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Study Guide for PSYCH-UA 1 Test 2 4.0 GPA Student
Study Guide for PSYCH-UA 1 Test 2 4.0 GPA Student

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School
New York University
Department
Psychology
Course
PSYCH-UA 1
Professor
All
Semester
Fall

Description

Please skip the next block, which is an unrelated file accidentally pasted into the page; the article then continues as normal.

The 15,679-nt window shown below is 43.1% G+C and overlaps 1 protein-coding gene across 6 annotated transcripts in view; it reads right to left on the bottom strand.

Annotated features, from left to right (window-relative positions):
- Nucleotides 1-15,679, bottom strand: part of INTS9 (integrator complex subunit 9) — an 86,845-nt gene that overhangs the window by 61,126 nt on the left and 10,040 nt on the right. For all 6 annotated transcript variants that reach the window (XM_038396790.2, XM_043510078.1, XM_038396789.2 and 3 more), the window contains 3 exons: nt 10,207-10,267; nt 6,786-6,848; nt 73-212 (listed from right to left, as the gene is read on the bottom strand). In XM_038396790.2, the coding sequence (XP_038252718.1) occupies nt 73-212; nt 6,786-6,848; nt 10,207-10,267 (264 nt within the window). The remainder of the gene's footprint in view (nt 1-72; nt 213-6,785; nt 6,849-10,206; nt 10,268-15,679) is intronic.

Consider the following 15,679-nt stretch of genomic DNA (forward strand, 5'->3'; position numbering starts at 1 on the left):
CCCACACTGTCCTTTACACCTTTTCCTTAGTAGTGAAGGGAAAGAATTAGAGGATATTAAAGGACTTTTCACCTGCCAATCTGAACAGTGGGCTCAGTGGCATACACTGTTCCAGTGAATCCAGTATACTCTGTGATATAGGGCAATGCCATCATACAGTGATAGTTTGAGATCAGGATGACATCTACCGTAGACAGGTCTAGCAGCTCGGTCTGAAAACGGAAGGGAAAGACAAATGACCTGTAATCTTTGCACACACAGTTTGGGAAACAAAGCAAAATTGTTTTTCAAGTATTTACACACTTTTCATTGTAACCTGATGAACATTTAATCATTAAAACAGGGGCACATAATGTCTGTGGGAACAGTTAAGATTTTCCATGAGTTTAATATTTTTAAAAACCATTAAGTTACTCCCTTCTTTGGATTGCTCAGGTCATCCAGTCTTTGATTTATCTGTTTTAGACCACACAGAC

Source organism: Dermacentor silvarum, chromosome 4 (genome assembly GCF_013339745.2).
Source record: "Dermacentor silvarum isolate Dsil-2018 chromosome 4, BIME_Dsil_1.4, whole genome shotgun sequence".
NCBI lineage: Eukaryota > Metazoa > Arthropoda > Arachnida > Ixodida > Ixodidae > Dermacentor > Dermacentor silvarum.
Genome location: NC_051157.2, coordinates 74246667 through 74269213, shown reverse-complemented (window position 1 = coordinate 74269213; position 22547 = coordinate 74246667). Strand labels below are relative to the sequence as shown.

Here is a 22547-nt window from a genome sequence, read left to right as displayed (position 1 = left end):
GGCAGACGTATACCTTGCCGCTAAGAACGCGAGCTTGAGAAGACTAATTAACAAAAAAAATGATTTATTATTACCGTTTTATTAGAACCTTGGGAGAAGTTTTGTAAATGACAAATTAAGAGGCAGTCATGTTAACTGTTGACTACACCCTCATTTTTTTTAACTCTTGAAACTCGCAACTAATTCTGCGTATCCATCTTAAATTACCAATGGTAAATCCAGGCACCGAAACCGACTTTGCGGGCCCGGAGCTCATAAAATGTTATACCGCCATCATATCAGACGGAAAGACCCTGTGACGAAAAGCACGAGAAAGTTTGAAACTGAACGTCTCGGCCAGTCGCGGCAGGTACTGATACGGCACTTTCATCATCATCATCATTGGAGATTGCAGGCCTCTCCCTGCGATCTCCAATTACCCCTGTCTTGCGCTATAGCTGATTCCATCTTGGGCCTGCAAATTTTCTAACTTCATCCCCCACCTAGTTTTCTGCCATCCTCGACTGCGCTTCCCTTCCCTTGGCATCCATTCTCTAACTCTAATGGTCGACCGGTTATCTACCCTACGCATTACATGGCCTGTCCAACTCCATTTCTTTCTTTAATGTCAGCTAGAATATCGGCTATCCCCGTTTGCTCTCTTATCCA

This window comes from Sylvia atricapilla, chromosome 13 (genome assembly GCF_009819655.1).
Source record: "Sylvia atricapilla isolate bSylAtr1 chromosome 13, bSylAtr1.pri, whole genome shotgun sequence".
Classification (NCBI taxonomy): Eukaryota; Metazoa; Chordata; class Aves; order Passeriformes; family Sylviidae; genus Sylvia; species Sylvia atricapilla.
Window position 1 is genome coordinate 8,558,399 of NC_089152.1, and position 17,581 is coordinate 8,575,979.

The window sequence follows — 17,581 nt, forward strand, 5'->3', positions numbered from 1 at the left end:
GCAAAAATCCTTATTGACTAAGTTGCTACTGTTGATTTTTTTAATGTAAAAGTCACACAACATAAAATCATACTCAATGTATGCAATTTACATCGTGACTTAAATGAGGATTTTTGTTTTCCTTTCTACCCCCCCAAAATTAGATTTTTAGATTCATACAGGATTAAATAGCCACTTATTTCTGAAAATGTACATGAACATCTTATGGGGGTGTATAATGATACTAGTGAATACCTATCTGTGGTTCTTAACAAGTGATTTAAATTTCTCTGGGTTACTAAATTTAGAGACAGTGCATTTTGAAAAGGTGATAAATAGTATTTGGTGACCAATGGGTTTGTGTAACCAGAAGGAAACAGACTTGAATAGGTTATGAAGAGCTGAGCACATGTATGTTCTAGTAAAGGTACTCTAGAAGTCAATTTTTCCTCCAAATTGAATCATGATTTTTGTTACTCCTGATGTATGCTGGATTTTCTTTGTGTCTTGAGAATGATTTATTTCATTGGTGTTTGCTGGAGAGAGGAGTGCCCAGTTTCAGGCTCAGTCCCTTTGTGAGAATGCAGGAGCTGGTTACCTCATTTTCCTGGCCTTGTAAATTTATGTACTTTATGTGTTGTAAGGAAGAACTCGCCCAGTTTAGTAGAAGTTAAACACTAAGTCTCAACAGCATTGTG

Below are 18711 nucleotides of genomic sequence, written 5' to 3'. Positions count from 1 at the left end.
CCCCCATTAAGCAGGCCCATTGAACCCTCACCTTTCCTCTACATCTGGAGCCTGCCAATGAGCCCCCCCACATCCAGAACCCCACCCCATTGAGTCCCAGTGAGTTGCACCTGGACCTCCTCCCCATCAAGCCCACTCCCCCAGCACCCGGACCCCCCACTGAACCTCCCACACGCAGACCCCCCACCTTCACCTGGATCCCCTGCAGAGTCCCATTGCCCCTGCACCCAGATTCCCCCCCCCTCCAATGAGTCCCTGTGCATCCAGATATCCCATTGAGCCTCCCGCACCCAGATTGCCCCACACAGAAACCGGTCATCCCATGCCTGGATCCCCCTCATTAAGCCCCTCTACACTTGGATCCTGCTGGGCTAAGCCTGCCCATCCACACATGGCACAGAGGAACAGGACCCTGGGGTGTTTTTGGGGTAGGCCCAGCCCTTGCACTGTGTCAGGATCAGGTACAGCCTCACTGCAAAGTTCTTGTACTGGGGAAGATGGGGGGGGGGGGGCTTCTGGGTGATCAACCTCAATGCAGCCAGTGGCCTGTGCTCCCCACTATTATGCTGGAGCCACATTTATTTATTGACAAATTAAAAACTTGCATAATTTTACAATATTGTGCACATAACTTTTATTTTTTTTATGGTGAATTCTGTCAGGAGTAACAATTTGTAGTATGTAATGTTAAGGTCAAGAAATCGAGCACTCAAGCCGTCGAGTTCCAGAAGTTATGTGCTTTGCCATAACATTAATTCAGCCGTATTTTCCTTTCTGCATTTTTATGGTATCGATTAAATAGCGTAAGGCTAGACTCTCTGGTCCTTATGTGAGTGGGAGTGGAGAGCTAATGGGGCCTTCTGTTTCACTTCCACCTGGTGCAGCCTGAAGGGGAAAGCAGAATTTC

Exam 2 Notes: Sensation, Perception, Learning and Memory (Chapters 4, 5, 7 and 8) Sensation -John Locke- 1600’s imperialist school of philosophy John Locke’s ‘tabula rasa’ (the passive perceiver) -Theory that the human mind is a blank slate at birth -We passively receive knowledge from our senses Important to review lateral inhibition! -Distal and proximal stimuli: association between what I see and how I react to get a sense of depth and size -what we learn from our senses -man and infant occupy the same stimuli at the back of the eye -Distal vs. proximal stimuli -Distal – actual object of reference, distant from observer -Proximal – representation at the sense organ, in close proximity to observer’s brain distal is a, proximal is b -man and child (distal stimulus) different heights, different distances away from proximal stimuli -Emmanuel Cont: said there must also be an innate/inherited characteristic established before your senses Pre-existing categories: conflict between innate and experienced! Associative learning: Perspective may cause different-sized distal objects to appear the same size proximally -Experience with walking towards and reaching for these objects teaches us about perspective/depth - Bishop George Berkeley is first to question how this is possible The active perceiver: -Immanuel Kant’s ‘nativism’ -Our brains biologically contain pre-existing categories for space, time and causality -Perceptual ability is dependent on these innate categories Theories of perception: Psychophysics: How do the traits of a physical stimulus relate to the subjective sensory experience they produce? -Studies input-output Psychophysiology: How do the traits of a physical stimulus affect the brain neurologically? -Studies ‘through-put’ - 1) Proximal stimulus followed by 2) neural chain of events due to transduction into electrical message, 3) psychological response (often sensory experience) Sensory Thresholds Absolute Thresholds: -Minimum input level at which stimulus is detectable -Just-noticeable-difference (j.n.d.) -Minimal amount by which a stimulus must be increased for observer to just notice a difference from the immediately preceding experience -vision -hearing -taste -smell -touch -Absolute threshold in terms of saffron – you only want just enough to flavor your dish Sensory Laws Webber’s Law -The more intense a stimulus is to begin with, the more its intensity must increase for an observer to notice a difference -Delta(I)/(I) = C : Weber’s Fraction -Constant within a modality except at great extremes -Allows for unit-less comparison of modalities -Talk about nature of constant in Weber’s Law – should be the same regardless of specific intensity (like a ratio) So what would the size of Weber’s fraction say about intensity? A high one? A low one? Large = less sensitive, small = more sensitive (think of the anvil and feather) Fechner’s Law Signal Detection Theory -effects produced by noise alone vs. effects produces by a signal plus noise -distinguishing a real event from a phantom event high sensitivity: real event of high strength low sensitivity: real events of lower strength, more overlap -real events with such low strengths may have the same curve as a phantom so you cannot tell that they are real -Two factors at work 1) Sensitivity -How well subject can perceive stimulus -How would size of Weber’s fraction correlate? 2) Response bias -Willingness of subject to answer positively or negatively when unsure -Four possible outcomes of detection experiments  Hits - report perceiving present stimulus ✓  Correct negatives – report not perceiving absent stimulus ✓  Misses (beta errors) – report not perceiving present stimulus ✗  False alarms (alpha errors) – report perceiving absent stimulus ✗ - Prozac vs. ECT – one is riskier if given to someone who doesn’t need it but more effective if the person truly does; one is less harmful if given to someone who doesn’t need it but might not really help person who truly does – analyze costs/benefits Liberal vs. Conservative Decisions (same curves) Detection Threshold -positive correlation between height and weight -regression slope (diagonal line through graph, the best way to collect data) Depression treatment: -fall below threshold, no treatment, above= treatment -paper and pencil test -Aaron Beck depression scale -serotonin reuptake blockers Depressed vs. Suicidally Depressed -depression meds are less dangerous so Drs can make more false alarms and set the criteria for decision low -suiciadally depressed meds (ECT electric current) are very unpleasant to patient and a little more dangerous so Drs don’t want to un necessarily treat patients, minimize false alarm, set criteria for decision high, increase risk of missing people who should have been treated magnitude estimation -Yohannus Muller (quality of sensation) -it is determined by nature of stimulus or how we are programmed to react to stimulus It was finally decided that it’s what nerves are stimulated and where they report in the brain that tells the quality of the stimulus! Sensory Coding: -Coding for psychological intensity -Firing frequency -A la temporal summation -Number of firing neurons -A la spatial summation -Adaptation -a.k.a. ‘habituation’ -Coding for psychological quality -Johannes Müller’s ‘doctrine of specific nerve energies’ -Differences in qualia are due to difference in activated neural structures, not differences in stimuli -Sensory code: Rules governing how sensory information is transformed from one type of signal to another -Habituation as relevant to babies, smells, etc. – how it allows you to give priority to new/surprising stimuli VISION: -Light travels in waves -Amplitude = light intensity, brightness -Wavelength = color, hue -Shorter wavelengths (nm) ≈blue, longer ≈red -Our visible spectrum = between 750 and 360 nm Eye: lets electromagnetic energy through Parts of the eye: -Iris -Circular muscle surrounding pupil -Dilates/contracts to let in more or less light -Cornea -Bends incoming light rays into focus, helps project inverted image onto light-sensitive surface (retina) -Lens -Flattens or thickens to further focus image, also projects onto retina -Choroid coat -Minimizes stray light -Light sensitive surface in eye = retina, in camera = film -Understand their similarity to the parts of a camera and how they work. Here are the similarities. Both the eye and the camera have a lens for bending light rays to project an inverted image on a light-sensitive surface at the back. In the eye a transparent outer layer, the cornea, participates in this light bending. The light-sensitive surface in the camera is the film at the back. In the eye it is the retina, also at the back, whose most sensitive region is the fovea. Both eye and camera have a focusing device; in the eye, the lens can be thickened or flattened. Both have an adjustable iris diaphragm. Finally, both are encased in black to minimize the effects of stray light; in the eye this is done by a layer of darkly pigmented tissue, the choroid coat. Retina: Contains two kinds of photoreceptors -Rods – contain rhodopsin -Located in periphery -Low visual acuity, sensitive to low light levels, motion -Approximately 120 million -Cones – 3 different types/sensitivities -Located in fovea (center of retina) -High visual acuity, sensitive to color -Approximately 6 million -Duplex Theory of Vision -We have evolved vision systems for both dim (rods) and bright light (cones) -Sensitivity of cods and rods to light The Visual Pathway: Photoreceptorsàbipolar cellsàganglion cellsàoptic nerveàLGNàcortex -Optic nerve -Place at back of the eyeball where ganglion cells exit eye: contains no rods or cones, resulting in a blind spot   -Rods and cones à bipolar cells à ganglion cells à optic nerve à V1 -Types of Ganglion cells -Parvo cells (kind-of like cones)  Particularly concentrated in the fovea  Color difference/pattern/form  Narrow-band detectors, specific -Magno cells (kind-of like rods)  Particularly concentrated in the periphery  Motion/depth perception/brightness  Broad-band detectors, holistic (Gestalt) -Parallel processing – these two types of analysis occur simultaneously Flow of visual information (left visual field and right visual field) Coding for color: -Young-Helmholtz (trichromatic) theory -3 types of cones with 3 different sensitivities -440 nm, 530 nm and 570 nm -Will respond to other wavelengths but with decreasing sensitivity as the input gets further away -Unique pattern of activation across these sensitivities for each color -Similar to how printers can create all colors out of magenta, cyan and yellow from those of peak sensitivity. The three curves that result overlap, in ways such that each wavelength along the color spectrum will effect all the three photo pigments in a unique pattern of activation. In the visual area of the brain there is a “recipe book” by which each unique patterns is translated in its own color experience psychologically. This accounts for why we can see multitudes of different hues of color by use of only three color pigments in the cones. Contrast Effects: -Brightness contrast -Stimuli look brighter on a dark background than a bright one -Edge enhancement -Exaggeration of shapes’ edges -Mach bands appear graded when actually solid This is why edges look brighter: cell C is only strongly inhibited on one side, so it sends a stronger signal to the brain than cell B (Also, cell D sends a weaker signal than cells E or F because it is STRONGLY inhibited by cell C, while cell E is only weakly inhibited due to a weaker stimulation) Lateral inhibition is relevant for Mach band illusions, edge enhancement ARE WE PASSIVE OBSERVERS? Answer = no! our perceptions are greatly affected by our own brains/neural processes Dimension of Color: -Hue -‘Color’ in its everyday sense -Varies with wavelength -Brightness -Differentiates black from white, dark from light -Only quality black and white can be distinguished on -Saturation -Color ‘purity’ – extent of chromaticity (how much gray is mixed in) The Opponent Process Theory: -Theory that output from the three cone types is recoded in antagonistic pairs by a subsequent neural mechanism -Red/green, blue/yellow, black/white -Antagonistic pairs = exciting neurons of one pair member inhibits neurons of the other -So if red/green is tipped greenwards and blue/yellow is tipped bluewards, resulting hue will be turquoise -If both systems are in balance, results in no hue -no hue = achromatic Complementary Hues: -Simultaneous color contrast -Tendency of any chromatic region in the visual field to induce a complementary color in adjoining areas -Similar effect w/ negative afterimages Color Blindness: -Highest rate among Caucasian males (about 8%) – possibly X chromosome mutation -Most are missing one of the pigments (dichromatic rather than trichromatic vision) -Possible to be colorblind without knowing it! - Could also be result of defective opponent process or brain circuitry malfunction; usually not totally unable to distinguish hues Will use color names normally, be able to distinguish at least one or two hues Perceiving Shapes: -Feature detectors -Specialized cells that respond to specific types of stimuli -Can be sensitive to relatively complex objects (a la frogs/bugs) -Receptive fields -Region of the retina a neuron is responsive to -Discovered by Hubel and Wiesel -Most recognizable forms are us piecing together smaller features The Motion-After Effect: -If upward-movement neuron becomes adapted to upward movement, it will habituate and fire less -Downward-movement detector then stops being inhibited and over-fires, causing subsequent stationary images to appear to move downward -Intraocular transfer is possible -Indicates effect must occur past retina, at point where both eyes are already integrated -Intraocular transfer = covering one eye during adaptation, you will still see the effect if you open the other eye: occurs in the brain, not at eye-level Theories of Recognition: -Transposition -The fact that we can recognize stimuli in such a variety of forms (i.e. different views, orientations, positions, depictions, occlusions, etc.) -How are we able to perceive the world in a way we can handle/use? Gestalt Psychology: -Law of similarity -We group together similar-looking objects -Law of proximity -We group together objects that are close together -Law of good continuation -We assume objects continue along their original course -Law of closure -We mentally ‘close’ incomplete figures -Studied holistic perceptions; organization is an essential feature of all mental activity, based on perceived relationships between parts of a scene -Law of good continuation sometimes results in illusory contours “subjective contours” = that triangle thing -Parsing -Separating a scene into individual objects or chunks Figure and Ground: -Objects are perceived as coherent wholes, separate from their backgrounds -Tendency to assume lighter colors are in foreground -Reversible figures -Allow for different interpretations of what is figure and what is ground -Balance of feature detectors -Cannot see both views simultaneously! -We habituate to one view until we see the other -White as foreground is detected by one kind of neuron, face detectors are another; The Necker Cube: -Look at y-intersection in bottom left to switch image; active role of perceiver in changing perception Example of pictorial